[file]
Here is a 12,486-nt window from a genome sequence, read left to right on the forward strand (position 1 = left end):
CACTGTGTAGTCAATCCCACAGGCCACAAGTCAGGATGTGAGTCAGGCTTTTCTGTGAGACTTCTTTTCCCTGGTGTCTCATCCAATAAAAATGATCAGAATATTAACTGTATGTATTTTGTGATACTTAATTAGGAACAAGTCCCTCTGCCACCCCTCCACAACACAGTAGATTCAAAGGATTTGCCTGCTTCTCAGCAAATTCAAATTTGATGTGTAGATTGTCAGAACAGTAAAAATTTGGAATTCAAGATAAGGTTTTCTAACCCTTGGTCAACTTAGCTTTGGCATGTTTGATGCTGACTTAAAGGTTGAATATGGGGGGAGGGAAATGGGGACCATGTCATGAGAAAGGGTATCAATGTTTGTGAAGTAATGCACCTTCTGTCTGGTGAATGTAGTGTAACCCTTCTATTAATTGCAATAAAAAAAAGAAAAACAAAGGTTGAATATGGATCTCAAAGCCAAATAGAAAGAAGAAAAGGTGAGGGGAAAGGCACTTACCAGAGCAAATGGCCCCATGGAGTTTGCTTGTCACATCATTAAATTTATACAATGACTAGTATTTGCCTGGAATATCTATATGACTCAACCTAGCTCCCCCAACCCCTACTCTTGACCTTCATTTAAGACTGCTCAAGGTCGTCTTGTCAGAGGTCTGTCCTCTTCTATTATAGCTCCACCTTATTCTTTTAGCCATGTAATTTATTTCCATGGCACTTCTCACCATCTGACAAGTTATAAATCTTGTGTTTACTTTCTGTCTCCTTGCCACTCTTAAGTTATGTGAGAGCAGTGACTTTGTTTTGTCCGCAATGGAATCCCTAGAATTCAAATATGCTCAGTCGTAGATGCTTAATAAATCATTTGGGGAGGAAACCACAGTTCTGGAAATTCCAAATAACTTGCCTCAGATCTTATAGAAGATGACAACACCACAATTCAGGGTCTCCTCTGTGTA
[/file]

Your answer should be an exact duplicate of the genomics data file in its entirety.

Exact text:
Here is a 12,486-nt window from a genome sequence, read left to right on the forward strand (position 1 = left end):
CACTGTGTAGTCAATCCCACAGGCCACAAGTCAGGATGTGAGTCAGGCTTTTCTGTGAGACTTCTTTTCCCTGGTGTCTCATCCAATAAAAATGATCAGAATATTAACTGTATGTATTTTGTGATACTTAATTAGGAACAAGTCCCTCTGCCACCCCTCCACAACACAGTAGATTCAAAGGATTTGCCTGCTTCTCAGCAAATTCAAATTTGATGTGTAGATTGTCAGAACAGTAAAAATTTGGAATTCAAGATAAGGTTTTCTAACCCTTGGTCAACTTAGCTTTGGCATGTTTGATGCTGACTTAAAGGTTGAATATGGGGGGAGGGAAATGGGGACCATGTCATGAGAAAGGGTATCAATGTTTGTGAAGTAATGCACCTTCTGTCTGGTGAATGTAGTGTAACCCTTCTATTAATTGCAATAAAAAAAAGAAAAACAAAGGTTGAATATGGATCTCAAAGCCAAATAGAAAGAAGAAAAGGTGAGGGGAAAGGCACTTACCAGAGCAAATGGCCCCATGGAGTTTGCTTGTCACATCATTAAATTTATACAATGACTAGTATTTGCCTGGAATATCTATATGACTCAACCTAGCTCCCCCAACCCCTACTCTTGACCTTCATTTAAGACTGCTCAAGGTCGTCTTGTCAGAGGTCTGTCCTCTTCTATTATAGCTCCACCTTATTCTTTTAGCCATGTAATTTATTTCCATGGCACTTCTCACCATCTGACAAGTTATAAATCTTGTGTTTACTTTCTGTCTCCTTGCCACTCTTAAGTTATGTGAGAGCAGTGACTTTGTTTTGTCCGCAATGGAATCCCTAGAATTCAAATATGCTCAGTCGTAGATGCTTAATAAATCATTTGGGGAGGAAACCACAGTTCTGGAAATTCCAAATAACTTGCCTCAGATCTTATAGAAGATGACAACACCACAATTCAGGGTCTCCTCTGTGTA